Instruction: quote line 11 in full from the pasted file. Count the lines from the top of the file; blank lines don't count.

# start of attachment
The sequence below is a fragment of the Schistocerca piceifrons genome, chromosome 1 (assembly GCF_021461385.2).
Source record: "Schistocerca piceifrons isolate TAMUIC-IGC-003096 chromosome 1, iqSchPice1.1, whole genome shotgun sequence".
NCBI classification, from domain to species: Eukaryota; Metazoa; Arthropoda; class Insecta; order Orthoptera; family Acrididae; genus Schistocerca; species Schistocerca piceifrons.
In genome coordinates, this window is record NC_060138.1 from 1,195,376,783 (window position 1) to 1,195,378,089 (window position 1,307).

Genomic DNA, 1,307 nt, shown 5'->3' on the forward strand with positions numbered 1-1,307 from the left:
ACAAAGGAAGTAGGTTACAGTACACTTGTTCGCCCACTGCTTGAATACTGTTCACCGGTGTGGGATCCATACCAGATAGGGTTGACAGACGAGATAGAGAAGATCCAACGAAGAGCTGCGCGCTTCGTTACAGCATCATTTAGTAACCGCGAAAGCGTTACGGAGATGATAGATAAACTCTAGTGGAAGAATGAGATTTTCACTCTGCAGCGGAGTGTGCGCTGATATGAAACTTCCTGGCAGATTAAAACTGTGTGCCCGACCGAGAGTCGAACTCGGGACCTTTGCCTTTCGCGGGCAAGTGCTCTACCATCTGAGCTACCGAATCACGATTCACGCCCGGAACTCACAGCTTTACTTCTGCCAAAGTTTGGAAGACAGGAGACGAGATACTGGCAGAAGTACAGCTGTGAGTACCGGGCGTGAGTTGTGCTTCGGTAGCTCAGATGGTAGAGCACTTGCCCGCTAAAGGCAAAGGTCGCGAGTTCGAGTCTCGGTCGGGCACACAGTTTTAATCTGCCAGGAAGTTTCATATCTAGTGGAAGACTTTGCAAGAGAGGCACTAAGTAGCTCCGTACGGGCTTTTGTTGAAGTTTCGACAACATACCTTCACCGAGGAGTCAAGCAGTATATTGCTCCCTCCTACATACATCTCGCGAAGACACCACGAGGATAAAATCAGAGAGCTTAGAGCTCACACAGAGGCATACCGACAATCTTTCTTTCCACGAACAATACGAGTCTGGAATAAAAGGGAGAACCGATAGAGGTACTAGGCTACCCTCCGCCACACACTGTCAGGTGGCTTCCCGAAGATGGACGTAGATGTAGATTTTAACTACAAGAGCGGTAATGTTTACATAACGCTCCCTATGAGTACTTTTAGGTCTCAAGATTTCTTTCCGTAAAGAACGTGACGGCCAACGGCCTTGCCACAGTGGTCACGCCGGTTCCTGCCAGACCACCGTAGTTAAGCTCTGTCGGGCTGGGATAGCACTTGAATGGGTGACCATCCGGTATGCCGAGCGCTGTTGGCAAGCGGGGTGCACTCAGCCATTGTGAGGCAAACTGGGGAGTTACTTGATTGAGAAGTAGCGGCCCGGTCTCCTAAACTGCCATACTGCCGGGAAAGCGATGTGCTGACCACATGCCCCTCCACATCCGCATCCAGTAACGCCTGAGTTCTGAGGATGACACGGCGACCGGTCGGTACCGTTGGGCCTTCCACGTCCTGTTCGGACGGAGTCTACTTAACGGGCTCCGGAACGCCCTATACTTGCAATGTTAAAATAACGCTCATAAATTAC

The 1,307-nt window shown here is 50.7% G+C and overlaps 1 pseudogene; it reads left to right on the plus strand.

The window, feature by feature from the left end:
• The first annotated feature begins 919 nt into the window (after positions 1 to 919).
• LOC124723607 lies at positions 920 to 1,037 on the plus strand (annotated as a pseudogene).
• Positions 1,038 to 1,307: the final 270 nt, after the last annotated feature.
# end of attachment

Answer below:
• Positions 1,038 to 1,307: the final 270 nt, after the last annotated feature.